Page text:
Ethyl acetate

March 11, 2019
I’m a sweet-smelling solvent.
What molecule am I?
Image of Ethyl acetate 3D Image of Ethyl acetate

March is MOTW Solvent Month! This is the second of four articles about key solvents—Ed.

Ethyl acetate is one of the simplest carboxylate esters. (Former Molecule of the Week methyl formate is the simplest.) The colorless liquid has a sweet, fruity odor that most people find pleasant.

As you might expect, ethyl acetate was first synthesized from ethanol and acetic acid. The reaction was the classic acid-catalyzed Fischer esterification, which dates back to 1895. This is still the most widely used commercial synthesis. An alternative method is the Tishchenko reaction in which acetaldehyde disproportionates in the presence of base to the alcohol and the acid that then esterify in situ.

Ethyl acetate is a widely used solvent, especially for paints, varnishes, lacquers, cleaning mixtures, and perfumes. Like last week’s MOTW, dichloromethane, it is used as a solvent for decaffeinating coffee beans. In the lab, ethyl acetate is a common solvent for column and thin-layer chromatography.

Ethyl acetate hazard information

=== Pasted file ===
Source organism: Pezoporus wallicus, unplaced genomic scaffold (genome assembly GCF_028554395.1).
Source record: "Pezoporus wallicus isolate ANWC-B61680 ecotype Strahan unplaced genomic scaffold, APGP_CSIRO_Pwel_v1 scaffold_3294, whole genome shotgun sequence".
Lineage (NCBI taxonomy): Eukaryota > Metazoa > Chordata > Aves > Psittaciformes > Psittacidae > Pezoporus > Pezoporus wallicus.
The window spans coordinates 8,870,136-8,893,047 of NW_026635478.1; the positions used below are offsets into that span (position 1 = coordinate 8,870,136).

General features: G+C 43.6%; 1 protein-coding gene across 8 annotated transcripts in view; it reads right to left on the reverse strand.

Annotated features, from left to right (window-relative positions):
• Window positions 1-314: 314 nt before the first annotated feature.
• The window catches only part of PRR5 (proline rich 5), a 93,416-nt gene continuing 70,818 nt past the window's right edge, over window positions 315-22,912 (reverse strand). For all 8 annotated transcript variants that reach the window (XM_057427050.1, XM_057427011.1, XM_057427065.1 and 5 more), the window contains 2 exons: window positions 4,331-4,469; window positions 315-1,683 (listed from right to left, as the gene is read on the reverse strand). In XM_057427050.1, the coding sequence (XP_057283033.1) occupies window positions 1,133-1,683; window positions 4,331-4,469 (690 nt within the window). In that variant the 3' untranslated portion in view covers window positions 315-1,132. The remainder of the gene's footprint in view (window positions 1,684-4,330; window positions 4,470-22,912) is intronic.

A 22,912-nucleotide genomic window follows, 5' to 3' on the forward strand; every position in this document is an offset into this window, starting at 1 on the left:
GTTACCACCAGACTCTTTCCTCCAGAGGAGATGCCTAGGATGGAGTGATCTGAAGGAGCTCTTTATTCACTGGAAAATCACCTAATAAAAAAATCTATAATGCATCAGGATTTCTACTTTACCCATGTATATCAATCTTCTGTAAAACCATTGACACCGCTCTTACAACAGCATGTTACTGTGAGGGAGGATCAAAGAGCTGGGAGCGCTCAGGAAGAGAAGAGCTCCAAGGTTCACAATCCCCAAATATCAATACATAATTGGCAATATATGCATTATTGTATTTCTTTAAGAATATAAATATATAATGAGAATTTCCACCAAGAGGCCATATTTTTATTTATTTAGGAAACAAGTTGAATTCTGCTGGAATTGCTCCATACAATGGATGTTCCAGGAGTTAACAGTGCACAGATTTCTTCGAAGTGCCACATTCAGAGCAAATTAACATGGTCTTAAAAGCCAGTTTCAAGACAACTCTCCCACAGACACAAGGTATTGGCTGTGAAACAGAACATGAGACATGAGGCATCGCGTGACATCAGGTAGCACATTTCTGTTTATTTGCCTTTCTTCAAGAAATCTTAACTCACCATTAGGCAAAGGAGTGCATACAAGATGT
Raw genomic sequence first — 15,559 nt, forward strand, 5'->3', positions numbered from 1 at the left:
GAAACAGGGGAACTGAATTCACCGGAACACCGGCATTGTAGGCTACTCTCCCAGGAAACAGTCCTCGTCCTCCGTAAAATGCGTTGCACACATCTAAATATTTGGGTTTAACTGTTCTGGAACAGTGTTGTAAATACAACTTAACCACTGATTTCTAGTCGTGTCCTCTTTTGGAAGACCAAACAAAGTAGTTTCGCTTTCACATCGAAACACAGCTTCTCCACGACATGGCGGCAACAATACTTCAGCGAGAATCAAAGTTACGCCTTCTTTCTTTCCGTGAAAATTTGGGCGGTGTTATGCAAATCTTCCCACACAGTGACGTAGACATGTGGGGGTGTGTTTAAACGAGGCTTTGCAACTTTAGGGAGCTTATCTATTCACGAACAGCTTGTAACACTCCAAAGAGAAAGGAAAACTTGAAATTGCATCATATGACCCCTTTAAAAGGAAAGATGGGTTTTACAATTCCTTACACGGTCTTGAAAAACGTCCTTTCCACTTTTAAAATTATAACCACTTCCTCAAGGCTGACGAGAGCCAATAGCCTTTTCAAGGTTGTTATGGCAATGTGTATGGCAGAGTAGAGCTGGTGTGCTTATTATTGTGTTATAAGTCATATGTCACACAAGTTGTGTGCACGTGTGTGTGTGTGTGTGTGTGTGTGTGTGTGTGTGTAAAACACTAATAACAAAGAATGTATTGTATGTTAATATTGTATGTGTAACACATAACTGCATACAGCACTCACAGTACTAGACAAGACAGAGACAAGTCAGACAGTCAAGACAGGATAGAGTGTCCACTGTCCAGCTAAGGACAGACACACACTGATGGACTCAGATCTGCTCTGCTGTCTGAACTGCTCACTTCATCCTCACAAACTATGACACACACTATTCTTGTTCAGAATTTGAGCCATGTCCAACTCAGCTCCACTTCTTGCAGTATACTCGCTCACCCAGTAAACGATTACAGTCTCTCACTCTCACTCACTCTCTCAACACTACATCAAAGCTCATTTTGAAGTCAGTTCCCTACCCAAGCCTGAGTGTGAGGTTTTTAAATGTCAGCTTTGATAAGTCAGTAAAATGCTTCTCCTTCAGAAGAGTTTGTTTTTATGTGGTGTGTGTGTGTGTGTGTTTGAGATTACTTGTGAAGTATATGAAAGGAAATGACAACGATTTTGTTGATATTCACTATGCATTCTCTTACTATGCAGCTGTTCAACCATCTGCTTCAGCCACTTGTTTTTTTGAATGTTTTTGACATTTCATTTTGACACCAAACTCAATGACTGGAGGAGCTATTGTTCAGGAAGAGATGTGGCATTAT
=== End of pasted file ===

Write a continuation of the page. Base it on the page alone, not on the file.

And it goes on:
GHS classification*: Flammable liquids, category 2
H225—Highly flammable liquid and vaporChemical Safety Warning
GHS classification: serious eye irritation, category 2A
H319—Causes serious eye irritationChemical Safety Warning
GHS classification: specific target organ toxicity, single exposure, central nervous system, category 3
H336—May cause drowsiness or dizzinessChemical Safety Warning

*Globally Harmonized System of Classification and Labeling of Chemicals. Explanation of pictograms.

Ethyl acetate fast facts

CAS Reg. No.141-78-6
Empirical formulaC4H8O2
Molar mass88.11 g/mol
AppearanceColorless liquid
Boiling point77 ºC
Water solubility83 g/L

MOTW update

N,N-Dimethyltryptamine (DMT) was the Molecule of the Week for September 17, 2018. DMT is a plant-based hallucinogen that is outlawed in most countries; but researchers are exploring its possible use as an antidepression drug. Now, David E. Olson at the University of California, Davis, and colleagues at several institutions report that “chronic, intermittent, low doses of DMT produced an antidepressant-like phenotype  and enhanced fear extinction learning without impacting working memory or social interaction” in lab rats. Unfortunately, the rats also gained significant amounts of body weight. Their research continues.

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